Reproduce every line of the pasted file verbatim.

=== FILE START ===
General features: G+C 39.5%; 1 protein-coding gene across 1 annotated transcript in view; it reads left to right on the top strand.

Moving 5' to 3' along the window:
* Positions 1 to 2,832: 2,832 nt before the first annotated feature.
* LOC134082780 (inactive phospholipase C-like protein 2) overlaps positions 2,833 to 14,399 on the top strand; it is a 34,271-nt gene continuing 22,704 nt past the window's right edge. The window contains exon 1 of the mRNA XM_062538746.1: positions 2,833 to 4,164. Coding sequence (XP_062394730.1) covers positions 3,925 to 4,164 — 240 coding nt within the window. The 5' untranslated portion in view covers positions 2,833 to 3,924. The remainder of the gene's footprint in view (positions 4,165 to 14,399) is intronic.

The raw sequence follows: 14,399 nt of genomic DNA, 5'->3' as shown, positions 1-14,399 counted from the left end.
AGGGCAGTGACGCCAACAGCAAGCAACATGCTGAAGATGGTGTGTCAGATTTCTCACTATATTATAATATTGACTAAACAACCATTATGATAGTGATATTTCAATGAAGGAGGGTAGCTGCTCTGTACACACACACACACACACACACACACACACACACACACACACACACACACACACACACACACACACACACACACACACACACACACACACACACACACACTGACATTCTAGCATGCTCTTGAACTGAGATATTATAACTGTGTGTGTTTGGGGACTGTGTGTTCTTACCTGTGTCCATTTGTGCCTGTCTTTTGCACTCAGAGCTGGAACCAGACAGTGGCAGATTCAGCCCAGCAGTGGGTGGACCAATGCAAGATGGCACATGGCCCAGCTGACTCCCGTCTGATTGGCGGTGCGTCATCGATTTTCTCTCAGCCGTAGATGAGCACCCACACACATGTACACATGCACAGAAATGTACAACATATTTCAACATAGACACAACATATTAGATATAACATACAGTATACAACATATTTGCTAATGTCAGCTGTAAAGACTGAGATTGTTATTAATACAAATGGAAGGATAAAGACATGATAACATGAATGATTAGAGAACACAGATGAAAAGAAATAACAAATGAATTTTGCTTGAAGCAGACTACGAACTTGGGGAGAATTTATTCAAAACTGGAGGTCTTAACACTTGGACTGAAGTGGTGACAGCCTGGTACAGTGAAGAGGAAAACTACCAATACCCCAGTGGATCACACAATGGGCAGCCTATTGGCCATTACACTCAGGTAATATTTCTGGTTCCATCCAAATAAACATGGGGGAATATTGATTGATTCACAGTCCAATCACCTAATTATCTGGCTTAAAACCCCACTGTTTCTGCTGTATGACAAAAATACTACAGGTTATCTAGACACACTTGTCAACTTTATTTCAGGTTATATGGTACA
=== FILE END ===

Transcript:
General features: G+C 39.5%; 1 protein-coding gene across 1 annotated transcript in view; it reads left to right on the top strand.

Moving 5' to 3' along the window:
* Positions 1 to 2,832: 2,832 nt before the first annotated feature.
* LOC134082780 (inactive phospholipase C-like protein 2) overlaps positions 2,833 to 14,399 on the top strand; it is a 34,271-nt gene continuing 22,704 nt past the window's right edge. The window contains exon 1 of the mRNA XM_062538746.1: positions 2,833 to 4,164. Coding sequence (XP_062394730.1) covers positions 3,925 to 4,164 — 240 coding nt within the window. The 5' untranslated portion in view covers positions 2,833 to 3,924. The remainder of the gene's footprint in view (positions 4,165 to 14,399) is intronic.

The raw sequence follows: 14,399 nt of genomic DNA, 5'->3' as shown, positions 1-14,399 counted from the left end.
AGGGCAGTGACGCCAACAGCAAGCAACATGCTGAAGATGGTGTGTCAGATTTCTCACTATATTATAATATTGACTAAACAACCATTATGATAGTGATATTTCAATGAAGGAGGGTAGCTGCTCTGTACACACACACACACACACACACACACACACACACACACACACACACACACACACACACACACACACACACACACACACACACACACACACACACACACACTGACATTCTAGCATGCTCTTGAACTGAGATATTATAACTGTGTGTGTTTGGGGACTGTGTGTTCTTACCTGTGTCCATTTGTGCCTGTCTTTTGCACTCAGAGCTGGAACCAGACAGTGGCAGATTCAGCCCAGCAGTGGGTGGACCAATGCAAGATGGCACATGGCCCAGCTGACTCCCGTCTGATTGGCGGTGCGTCATCGATTTTCTCTCAGCCGTAGATGAGCACCCACACACATGTACACATGCACAGAAATGTACAACATATTTCAACATAGACACAACATATTAGATATAACATACAGTATACAACATATTTGCTAATGTCAGCTGTAAAGACTGAGATTGTTATTAATACAAATGGAAGGATAAAGACATGATAACATGAATGATTAGAGAACACAGATGAAAAGAAATAACAAATGAATTTTGCTTGAAGCAGACTACGAACTTGGGGAGAATTTATTCAAAACTGGAGGTCTTAACACTTGGACTGAAGTGGTGACAGCCTGGTACAGTGAAGAGGAAAACTACCAATACCCCAGTGGATCACACAATGGGCAGCCTATTGGCCATTACACTCAGGTAATATTTCTGGTTCCATCCAAATAAACATGGGGGAATATTGATTGATTCACAGTCCAATCACCTAATTATCTGGCTTAAAACCCCACTGTTTCTGCTGTATGACAAAAATACTACAGGTTATCTAGACACACTTGTCAACTTTATTTCAGGTTATATGGTACA